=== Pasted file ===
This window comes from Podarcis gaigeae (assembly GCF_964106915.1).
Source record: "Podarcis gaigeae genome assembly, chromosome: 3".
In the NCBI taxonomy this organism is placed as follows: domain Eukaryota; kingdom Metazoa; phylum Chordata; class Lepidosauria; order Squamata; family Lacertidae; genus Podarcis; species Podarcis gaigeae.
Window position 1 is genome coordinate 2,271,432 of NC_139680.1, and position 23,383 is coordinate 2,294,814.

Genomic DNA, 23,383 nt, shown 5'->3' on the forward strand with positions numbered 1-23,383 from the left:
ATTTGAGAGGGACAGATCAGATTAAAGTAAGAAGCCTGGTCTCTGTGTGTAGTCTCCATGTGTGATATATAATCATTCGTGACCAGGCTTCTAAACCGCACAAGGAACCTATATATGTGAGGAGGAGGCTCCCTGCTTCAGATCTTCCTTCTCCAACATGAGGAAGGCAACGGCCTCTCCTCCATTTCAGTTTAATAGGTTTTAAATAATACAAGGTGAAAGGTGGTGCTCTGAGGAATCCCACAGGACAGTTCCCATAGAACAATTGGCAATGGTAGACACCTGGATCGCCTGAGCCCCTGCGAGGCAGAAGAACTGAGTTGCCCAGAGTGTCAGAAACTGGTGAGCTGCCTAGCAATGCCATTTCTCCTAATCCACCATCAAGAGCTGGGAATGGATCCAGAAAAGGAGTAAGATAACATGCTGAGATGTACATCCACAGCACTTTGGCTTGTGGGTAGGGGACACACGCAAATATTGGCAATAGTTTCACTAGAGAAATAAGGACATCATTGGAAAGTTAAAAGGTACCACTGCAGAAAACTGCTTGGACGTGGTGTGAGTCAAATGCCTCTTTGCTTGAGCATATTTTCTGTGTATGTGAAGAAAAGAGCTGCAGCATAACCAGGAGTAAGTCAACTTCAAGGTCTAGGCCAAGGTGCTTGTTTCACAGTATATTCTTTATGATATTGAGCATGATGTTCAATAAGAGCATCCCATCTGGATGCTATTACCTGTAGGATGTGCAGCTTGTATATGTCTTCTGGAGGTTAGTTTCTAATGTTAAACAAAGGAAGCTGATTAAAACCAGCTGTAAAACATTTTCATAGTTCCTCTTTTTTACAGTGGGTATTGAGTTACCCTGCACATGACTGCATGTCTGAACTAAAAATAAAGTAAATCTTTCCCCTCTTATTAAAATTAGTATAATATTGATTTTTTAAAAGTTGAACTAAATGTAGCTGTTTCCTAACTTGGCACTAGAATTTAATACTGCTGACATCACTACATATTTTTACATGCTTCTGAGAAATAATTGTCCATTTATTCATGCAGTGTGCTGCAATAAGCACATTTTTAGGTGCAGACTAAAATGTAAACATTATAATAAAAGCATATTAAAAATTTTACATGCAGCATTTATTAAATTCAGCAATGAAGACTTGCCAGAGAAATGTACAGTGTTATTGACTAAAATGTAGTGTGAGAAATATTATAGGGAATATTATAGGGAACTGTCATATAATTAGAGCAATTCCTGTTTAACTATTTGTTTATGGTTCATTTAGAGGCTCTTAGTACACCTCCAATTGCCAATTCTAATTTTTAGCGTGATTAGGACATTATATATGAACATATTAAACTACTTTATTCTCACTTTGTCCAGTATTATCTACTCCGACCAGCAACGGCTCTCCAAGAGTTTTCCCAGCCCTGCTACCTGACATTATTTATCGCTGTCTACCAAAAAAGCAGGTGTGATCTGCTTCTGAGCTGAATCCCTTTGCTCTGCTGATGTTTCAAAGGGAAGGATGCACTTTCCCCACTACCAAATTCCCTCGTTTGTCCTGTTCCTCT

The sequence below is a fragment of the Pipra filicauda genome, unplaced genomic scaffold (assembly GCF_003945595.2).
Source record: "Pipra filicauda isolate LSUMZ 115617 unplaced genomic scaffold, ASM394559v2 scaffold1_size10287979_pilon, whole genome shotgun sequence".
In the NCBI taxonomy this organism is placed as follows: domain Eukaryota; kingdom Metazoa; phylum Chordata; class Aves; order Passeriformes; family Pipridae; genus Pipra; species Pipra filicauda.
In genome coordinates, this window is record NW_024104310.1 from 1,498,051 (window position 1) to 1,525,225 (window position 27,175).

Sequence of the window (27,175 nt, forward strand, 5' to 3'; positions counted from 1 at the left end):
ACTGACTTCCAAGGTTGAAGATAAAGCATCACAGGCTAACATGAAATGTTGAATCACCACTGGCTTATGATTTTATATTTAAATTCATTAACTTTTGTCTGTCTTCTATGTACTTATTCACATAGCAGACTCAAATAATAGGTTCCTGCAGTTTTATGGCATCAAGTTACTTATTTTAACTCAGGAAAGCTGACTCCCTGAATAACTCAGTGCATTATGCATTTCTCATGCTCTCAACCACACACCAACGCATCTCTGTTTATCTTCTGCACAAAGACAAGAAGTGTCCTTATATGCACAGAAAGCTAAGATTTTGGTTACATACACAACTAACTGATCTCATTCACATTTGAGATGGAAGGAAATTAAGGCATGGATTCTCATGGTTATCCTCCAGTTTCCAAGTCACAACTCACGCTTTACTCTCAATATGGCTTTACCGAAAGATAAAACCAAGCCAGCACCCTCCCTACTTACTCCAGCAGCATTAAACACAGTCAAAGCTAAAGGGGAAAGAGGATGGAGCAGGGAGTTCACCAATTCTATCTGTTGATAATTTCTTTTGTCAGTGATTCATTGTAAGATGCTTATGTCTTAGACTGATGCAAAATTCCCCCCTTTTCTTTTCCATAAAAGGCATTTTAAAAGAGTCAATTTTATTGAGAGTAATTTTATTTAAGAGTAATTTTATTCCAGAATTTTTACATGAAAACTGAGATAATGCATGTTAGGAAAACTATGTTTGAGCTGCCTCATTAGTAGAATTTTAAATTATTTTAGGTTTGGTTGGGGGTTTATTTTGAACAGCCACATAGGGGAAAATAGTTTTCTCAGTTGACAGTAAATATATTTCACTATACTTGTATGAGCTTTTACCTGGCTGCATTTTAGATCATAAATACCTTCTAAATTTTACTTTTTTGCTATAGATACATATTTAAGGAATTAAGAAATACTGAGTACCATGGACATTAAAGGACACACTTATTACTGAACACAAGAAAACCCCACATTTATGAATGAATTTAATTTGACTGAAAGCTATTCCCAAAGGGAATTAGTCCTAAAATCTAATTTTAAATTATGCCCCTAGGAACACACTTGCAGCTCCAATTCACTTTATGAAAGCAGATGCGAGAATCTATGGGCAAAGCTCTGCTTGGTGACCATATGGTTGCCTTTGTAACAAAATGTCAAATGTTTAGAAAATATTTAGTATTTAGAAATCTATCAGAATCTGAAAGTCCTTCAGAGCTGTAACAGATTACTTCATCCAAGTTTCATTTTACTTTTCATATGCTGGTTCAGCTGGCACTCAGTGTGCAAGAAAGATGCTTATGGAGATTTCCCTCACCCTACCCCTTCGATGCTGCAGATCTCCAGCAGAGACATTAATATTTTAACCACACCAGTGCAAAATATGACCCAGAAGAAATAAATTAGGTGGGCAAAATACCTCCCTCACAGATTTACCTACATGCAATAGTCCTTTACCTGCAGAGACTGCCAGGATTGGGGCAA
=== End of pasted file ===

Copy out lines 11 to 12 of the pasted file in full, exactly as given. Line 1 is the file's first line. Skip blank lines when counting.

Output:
Sequence of the window (27,175 nt, forward strand, 5' to 3'; positions counted from 1 at the left end):
ACTGACTTCCAAGGTTGAAGATAAAGCATCACAGGCTAACATGAAATGTTGAATCACCACTGGCTTATGATTTTATATTTAAATTCATTAACTTTTGTCTGTCTTCTATGTACTTATTCACATAGCAGACTCAAATAATAGGTTCCTGCAGTTTTATGGCATCAAGTTACTTATTTTAACTCAGGAAAGCTGACTCCCTGAATAACTCAGTGCATTATGCATTTCTCATGCTCTCAACCACACACCAACGCATCTCTGTTTATCTTCTGCACAAAGACAAGAAGTGTCCTTATATGCACAGAAAGCTAAGATTTTGGTTACATACACAACTAACTGATCTCATTCACATTTGAGATGGAAGGAAATTAAGGCATGGATTCTCATGGTTATCCTCCAGTTTCCAAGTCACAACTCACGCTTTACTCTCAATATGGCTTTACCGAAAGATAAAACCAAGCCAGCACCCTCCCTACTTACTCCAGCAGCATTAAACACAGTCAAAGCTAAAGGGGAAAGAGGATGGAGCAGGGAGTTCACCAATTCTATCTGTTGATAATTTCTTTTGTCAGTGATTCATTGTAAGATGCTTATGTCTTAGACTGATGCAAAATTCCCCCCTTTTCTTTTCCATAAAAGGCATTTTAAAAGAGTCAATTTTATTGAGAGTAATTTTATTTAAGAGTAATTTTATTCCAGAATTTTTACATGAAAACTGAGATAATGCATGTTAGGAAAACTATGTTTGAGCTGCCTCATTAGTAGAATTTTAAATTATTTTAGGTTTGGTTGGGGGTTTATTTTGAACAGCCACATAGGGGAAAATAGTTTTCTCAGTTGACAGTAAATATATTTCACTATACTTGTATGAGCTTTTACCTGGCTGCATTTTAGATCATAAATACCTTCTAAATTTTACTTTTTTGCTATAGATACATATTTAAGGAATTAAGAAATACTGAGTACCATGGACATTAAAGGACACACTTATTACTGAACACAAGAAAACCCCACATTTATGAATGAATTTAATTTGACTGAAAGCTATTCCCAAAGGGAATTAGTCCTAAAATCTAATTTTAAATTATGCCCCTAGGAACACACTTGCAGCTCCAATTCACTTTATGAAAGCAGATGCGAGAATCTATGGGCAAAGCTCTGCTTGGTGACCATATGGTTGCCTTTGTAACAAAATGTCAAATGTTTAGAAAATATTTAGTATTTAGAAATCTATCAGAATCTGAAAGTCCTTCAGAGCTGTAACAGATTACTTCATCCAAGTTTCATTTTACTTTTCATATGCTGGTTCAGCTGGCACTCAGTGTGCAAGAAAGATGCTTATGGAGATTTCCCTCACCCTACCCCTTCGATGCTGCAGATCTCCAGCAGAGACATTAATATTTTAACCACACCAGTGCAAAATATGACCCAGAAGAAATAAATTAGGTGGGCAAAATACCTCCCTCACAGATTTACCTACATGCAATAGTCCTTTACCTGCAGAGACTGCCAGGATTGGGGCAA